Coase wondered, do firms exist instead of a multitude of self-employed people who contract with each other on an as-needed basis? What causes an entrepreneur to start hiring people instead of contracting?
Coase uncovered two competing forces:
A. Transaction costs lead to the creation of the firm;
B. Overhead and bureaucracy costs limit the firm’s size.
Transaction costs like search and information costs, bargaining costs, and keeping and enforcing trade secrets meant that the cost of obtaining a good or service is higher than just the price. That’s why entrepreneurs hire people: employing a trusted CMO, for example, meant that the entrepreneur didn’t need to start each marketing campaign with a recruiting process, information dumps, and goal-setting, and didn’t need to worry that the marketer would bring all of her company’s information and goals to a competitor at the end of the campaign.
Overhead and bureaucracy costs include wasted organisational time -- think of all of recurring meetings you have on your calendar -- and the propensity for an overwhelmed manager to make mistakes in resource allocation.
Those two sets of costs are in a constant, dynamic tension and determine the ideal size for a firm at a given time. So if we’re thinking through how to get a firm size back down to one, and to let the free market do it’s thing, what we’re looking for is a dramatic decrease in transaction costs, a dramatic increase in overhead and bureaucracy costs, or both combined.
Thanks to new tools and technologies, we are nearing the point at which the costs of carrying out a transaction through the market are getting so low that firms are less necessary.
This makes Solo Corporations possible - coined by Packy McCormick.
If you’d like to go deeper into all this, check out this amazing essay by Packy McCormick: Power to the Person, from which some of the above was borrowed.
People like People
In a world of abundance, we want to follow the people we trust.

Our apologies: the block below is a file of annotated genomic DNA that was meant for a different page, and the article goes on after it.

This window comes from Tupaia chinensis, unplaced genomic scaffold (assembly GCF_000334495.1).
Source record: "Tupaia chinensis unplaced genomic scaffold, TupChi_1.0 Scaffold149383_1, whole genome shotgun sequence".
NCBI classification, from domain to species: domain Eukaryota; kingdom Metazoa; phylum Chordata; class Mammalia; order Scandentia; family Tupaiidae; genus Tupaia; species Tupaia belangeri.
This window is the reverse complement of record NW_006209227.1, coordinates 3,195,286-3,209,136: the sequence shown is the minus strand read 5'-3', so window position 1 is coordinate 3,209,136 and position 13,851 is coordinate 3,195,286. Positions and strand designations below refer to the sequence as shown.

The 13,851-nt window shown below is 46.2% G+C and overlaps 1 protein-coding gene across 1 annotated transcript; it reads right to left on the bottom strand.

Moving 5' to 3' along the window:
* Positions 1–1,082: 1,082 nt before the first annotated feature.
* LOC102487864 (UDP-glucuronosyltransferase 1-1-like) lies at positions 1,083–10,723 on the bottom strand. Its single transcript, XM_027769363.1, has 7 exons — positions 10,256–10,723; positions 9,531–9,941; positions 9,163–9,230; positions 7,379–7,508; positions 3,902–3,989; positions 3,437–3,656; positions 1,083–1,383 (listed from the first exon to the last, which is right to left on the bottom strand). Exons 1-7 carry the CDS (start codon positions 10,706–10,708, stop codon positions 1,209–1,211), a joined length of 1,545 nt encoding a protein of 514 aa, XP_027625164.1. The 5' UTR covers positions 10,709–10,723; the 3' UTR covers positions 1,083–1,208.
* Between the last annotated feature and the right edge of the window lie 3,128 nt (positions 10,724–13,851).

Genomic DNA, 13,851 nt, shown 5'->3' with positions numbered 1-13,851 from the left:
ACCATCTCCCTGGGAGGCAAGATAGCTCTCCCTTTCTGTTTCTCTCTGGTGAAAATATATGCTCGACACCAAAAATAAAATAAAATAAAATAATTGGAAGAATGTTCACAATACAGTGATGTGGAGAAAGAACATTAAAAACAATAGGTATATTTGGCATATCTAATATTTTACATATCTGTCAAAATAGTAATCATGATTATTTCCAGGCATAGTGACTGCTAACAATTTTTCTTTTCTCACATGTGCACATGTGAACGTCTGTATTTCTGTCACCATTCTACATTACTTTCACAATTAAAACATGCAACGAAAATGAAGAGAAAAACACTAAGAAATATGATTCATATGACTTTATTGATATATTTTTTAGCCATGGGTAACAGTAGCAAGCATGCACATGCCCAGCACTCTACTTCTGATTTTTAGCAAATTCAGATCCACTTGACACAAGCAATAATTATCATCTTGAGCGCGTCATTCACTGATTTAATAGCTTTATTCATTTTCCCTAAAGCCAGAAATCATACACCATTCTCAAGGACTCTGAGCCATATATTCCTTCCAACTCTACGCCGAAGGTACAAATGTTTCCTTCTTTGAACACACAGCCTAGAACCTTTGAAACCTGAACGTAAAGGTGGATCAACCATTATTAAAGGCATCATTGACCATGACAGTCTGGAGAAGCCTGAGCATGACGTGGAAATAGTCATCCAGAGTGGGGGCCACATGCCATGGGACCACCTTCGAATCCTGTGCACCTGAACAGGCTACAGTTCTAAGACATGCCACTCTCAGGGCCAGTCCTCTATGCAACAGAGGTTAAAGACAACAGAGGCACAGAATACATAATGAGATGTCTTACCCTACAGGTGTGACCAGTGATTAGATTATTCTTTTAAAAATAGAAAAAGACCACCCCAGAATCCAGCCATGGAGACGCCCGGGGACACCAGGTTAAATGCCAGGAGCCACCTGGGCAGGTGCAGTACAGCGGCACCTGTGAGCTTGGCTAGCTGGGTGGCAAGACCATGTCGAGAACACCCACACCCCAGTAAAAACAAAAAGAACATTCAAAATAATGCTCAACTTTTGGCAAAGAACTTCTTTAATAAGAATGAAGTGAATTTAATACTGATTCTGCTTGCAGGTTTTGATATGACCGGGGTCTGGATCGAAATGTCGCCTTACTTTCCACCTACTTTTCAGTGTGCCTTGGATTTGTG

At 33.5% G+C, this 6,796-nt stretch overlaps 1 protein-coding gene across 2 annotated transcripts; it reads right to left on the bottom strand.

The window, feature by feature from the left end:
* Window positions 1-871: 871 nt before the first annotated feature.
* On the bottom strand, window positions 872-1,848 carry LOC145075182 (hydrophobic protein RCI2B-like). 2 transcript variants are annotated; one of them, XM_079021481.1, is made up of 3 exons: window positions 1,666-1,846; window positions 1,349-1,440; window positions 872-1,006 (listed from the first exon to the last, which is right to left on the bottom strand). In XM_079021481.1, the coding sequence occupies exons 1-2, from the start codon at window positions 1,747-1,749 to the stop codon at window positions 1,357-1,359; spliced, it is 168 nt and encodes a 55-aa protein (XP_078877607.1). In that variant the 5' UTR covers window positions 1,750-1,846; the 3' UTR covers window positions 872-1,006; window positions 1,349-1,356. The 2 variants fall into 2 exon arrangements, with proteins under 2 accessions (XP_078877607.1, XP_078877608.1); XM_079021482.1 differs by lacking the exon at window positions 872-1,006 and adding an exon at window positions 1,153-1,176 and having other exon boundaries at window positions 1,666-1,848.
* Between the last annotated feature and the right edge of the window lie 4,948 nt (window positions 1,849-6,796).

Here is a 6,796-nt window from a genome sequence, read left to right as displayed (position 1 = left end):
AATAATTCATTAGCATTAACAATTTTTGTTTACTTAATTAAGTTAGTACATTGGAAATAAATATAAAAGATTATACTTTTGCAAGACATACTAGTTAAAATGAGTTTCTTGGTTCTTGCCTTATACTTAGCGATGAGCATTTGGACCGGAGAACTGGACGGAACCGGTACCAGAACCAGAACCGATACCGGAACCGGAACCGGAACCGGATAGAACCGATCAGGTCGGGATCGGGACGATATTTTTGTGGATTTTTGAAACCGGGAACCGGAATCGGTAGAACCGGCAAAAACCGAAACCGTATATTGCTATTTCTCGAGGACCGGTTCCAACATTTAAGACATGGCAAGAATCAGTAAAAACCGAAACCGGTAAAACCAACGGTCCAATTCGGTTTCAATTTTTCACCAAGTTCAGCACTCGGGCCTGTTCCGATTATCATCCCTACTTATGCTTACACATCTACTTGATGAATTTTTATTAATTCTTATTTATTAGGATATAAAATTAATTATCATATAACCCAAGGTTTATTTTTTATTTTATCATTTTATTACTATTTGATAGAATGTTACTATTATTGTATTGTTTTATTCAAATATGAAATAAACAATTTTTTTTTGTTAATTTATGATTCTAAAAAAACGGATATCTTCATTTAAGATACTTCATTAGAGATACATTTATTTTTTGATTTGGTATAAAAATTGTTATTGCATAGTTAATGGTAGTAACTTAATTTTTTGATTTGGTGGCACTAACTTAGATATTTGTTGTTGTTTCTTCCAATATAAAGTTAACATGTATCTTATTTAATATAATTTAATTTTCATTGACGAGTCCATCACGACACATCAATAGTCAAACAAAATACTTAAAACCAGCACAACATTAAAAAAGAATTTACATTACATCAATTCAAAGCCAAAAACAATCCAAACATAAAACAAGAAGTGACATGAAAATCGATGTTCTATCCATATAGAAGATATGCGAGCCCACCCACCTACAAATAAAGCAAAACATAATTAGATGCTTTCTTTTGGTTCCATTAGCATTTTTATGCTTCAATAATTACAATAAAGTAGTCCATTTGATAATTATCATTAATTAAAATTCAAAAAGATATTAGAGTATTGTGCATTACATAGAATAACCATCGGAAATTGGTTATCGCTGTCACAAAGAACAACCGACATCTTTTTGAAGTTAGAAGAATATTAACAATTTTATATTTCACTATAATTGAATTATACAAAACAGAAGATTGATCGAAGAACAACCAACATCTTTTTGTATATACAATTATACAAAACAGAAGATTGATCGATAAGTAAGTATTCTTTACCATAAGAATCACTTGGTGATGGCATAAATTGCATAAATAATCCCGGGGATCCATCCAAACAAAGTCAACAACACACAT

Technology has already unleashed a wave of people who are world-class storytellers, authentic, and relatable. Just look at the blogs, podcasts, newsletters you consume for example.
Across media, entertainment, education, e-commerce, and now finance, the power is shifting to individuals. One person, backed by improving tools and their own personal influence, can genuinely compete with established institutions for eyeballs and dollars.
Converting individual influence and existing social channels into sales gives smaller businesses a huge advantage in customer acquisition, particularly when trusted creators form collectives and experiment with new ways of sharing upside with each other and with supporters.
This brings forward two powerful & connected ideas:
A. Metcalfe’s Law: the value of a network is proportional to the square of the number of connected users in the system (n2). Think Facebook, Twitter, Bitcoin.
B. Ownership Economy: Rather than corporations owning the business or platform, the business is owned by its users, who then benefit from its growth. The below are some example of this.
While the idea of a trillion-dollar businesses run by a handful of people seems crazy from where we sit today, it’s not only possible but inevitable and will simply be a continuation of an idea my friend Dror Poleg has been talking about which is Nonscalable vs Scalable Occupations.
This is a classic example of Taleb’s Extremistan.